This week, I stumbled upon a brand new acronym to add to my vocabulary: FOMOMG. At first, I thought this was a more explicit version of the traditional OMG, and was intrigued to learn it actually stood for ‘Fear Of Missing Out on My Goals’. The term was first coined in 2018 by model Leomie Anderson and has been discussed and debated on other platforms since.
According to some further poking around on the internet, FOMOMG is particularly prevalent in millennials, who have a tendency to set themselves ambitious life or career goals, and feel frustrated if the milestones aren’t hit. This resonated with me a lot. I am generally a big fan of goal setting, however I’ve also experienced a heavy sense of deflation and demotivation if these goals aren’t achieved.
Learning about FOMOMG also reminded me of a conversation I had recently with a client. She has a tendency to constantly compare her professional progress with that of her peers, resulting in a huge dip in motivation and confidence when she feels inferior. I suspect this is a very common occurrence, made worse by constant exposure to other people’s successes so widely broadcast on social media.
So, how can we use goals for what they’re meant for (quantifying, inspiring, and motivating)
rather than using them as tools to beat ourselves up with?
Here are my top 5 tips on how to minimise fear of missing out on your goals:
1) Examine the motivation of the goals you set yourself
Do you definitely want to set yourself a rigid target of being in a new job in 3 months’ time? It might feel exciting to make such a commitment, however you could end up rushing into a new job you’re just as unhappy in. It may be better to commit instead to creating clear and specific criteria of what you want from you next job, or dedicating a certain amount of hours per week to job hunting. Both of these will ensure you are progressing, without forcing you into a decision you aren’t sure is right for you.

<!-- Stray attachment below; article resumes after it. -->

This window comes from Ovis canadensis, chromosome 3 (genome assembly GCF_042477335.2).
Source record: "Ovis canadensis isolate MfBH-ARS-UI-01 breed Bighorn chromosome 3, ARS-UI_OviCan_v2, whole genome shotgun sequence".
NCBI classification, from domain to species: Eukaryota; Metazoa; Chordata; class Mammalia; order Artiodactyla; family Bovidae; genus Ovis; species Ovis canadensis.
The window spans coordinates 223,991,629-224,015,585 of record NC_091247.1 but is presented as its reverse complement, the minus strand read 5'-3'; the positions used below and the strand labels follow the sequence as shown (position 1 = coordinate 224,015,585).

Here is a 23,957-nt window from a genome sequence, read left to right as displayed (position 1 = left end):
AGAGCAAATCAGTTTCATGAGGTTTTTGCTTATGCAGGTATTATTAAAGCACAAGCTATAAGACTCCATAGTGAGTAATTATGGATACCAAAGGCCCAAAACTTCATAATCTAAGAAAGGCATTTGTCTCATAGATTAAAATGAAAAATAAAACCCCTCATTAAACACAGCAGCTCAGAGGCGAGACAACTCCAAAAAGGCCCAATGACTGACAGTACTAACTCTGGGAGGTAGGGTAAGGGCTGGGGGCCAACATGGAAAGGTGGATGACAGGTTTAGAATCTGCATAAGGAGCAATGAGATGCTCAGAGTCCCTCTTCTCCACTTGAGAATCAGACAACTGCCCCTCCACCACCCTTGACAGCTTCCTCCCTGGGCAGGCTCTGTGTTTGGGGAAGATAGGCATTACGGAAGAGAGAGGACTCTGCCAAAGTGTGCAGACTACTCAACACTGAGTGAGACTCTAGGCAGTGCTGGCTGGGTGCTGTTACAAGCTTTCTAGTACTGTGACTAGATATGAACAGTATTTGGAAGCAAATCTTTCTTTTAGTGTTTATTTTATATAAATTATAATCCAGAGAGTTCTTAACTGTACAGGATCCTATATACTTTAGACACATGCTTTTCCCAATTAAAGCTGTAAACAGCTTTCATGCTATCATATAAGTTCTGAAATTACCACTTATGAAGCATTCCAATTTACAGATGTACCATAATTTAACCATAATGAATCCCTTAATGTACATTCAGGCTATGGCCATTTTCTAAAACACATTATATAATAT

Be sure that any goals you do set align with your needs and priorities, and aren’t driven by wanting the external validation and praise that often comes with a big career move.
2) Beware: The comparison trap
It’s so easy to compare ourselves negatively and positively to others, and it rarely serves us well. Everyone is on a different journey, with different goals, networks, challenges and advantages.
Your school friend may have been given a promotion, but you have no idea the hours they may have put in, or how much they really like their job. Your ex colleague may have got a job at your dream company, but you never know what connections they have or sacrifices they may have had to make. Even our close friends may not share the full picture when it comes to the ups and downs of their career.
Comparing ourselves to others is natural and inherently human, however it often results in us feeling inferior. Be aware when you fall into this common trap, and turn your attention to more productive things.
3) Use social media to inspire, not torture
Linking to the point above, be mindful of your social media use, and reflect on what content frustrates you rather than motivates you to take action.
Decide what social media platforms you want to use, be aware of how much time you spend online and reflect on how it could be affecting your productivity and motivation. Unfollow people and pages that don’t serve you.
I read a great book last year called ‘How to Break up with your Phone’ if you want to learn more about how to manage your technology use.
4) See set backs as learning opportunities
This one is easy on paper, hard in practice. In 2018 I set myself the goal of writing a small amount every day. Suffice to say I did not manage that last year. Or this year (yet). I’ve tried to reflect on why this goal didn’t work for me, and how I can modify it in the future to inspire action, rather than use it as a stick to beat myself up with.
When I fail to achieve a goal or target, I sometimes dwell a little too much on the failure, rather than turning my attention away to potential solutions. Some analysis of failure and set backs can be useful, but after a certain amount of reflection focus your energy and attention on future possibilities, rather than past failures.
5) Write down your successes, both big and small
It’s easy to write endless to do lists and action plans, but how often do you make time to record the stuff that goes well? At the end of each day, write down what you have done well, and celebrate even small successes like starting a new project, or contributing in a meeting.
This may feel weird and a bit over the top, but there’s a lot of evidence to support the idea that encouragement leads to better results than criticism.
Want to do more to ease your FOMOMG?
Email me at firstname.lastname@example.org to set up a free 20 minute conversation on how you can make your goals work for (rather than against) you
Content originally published on LinkedIn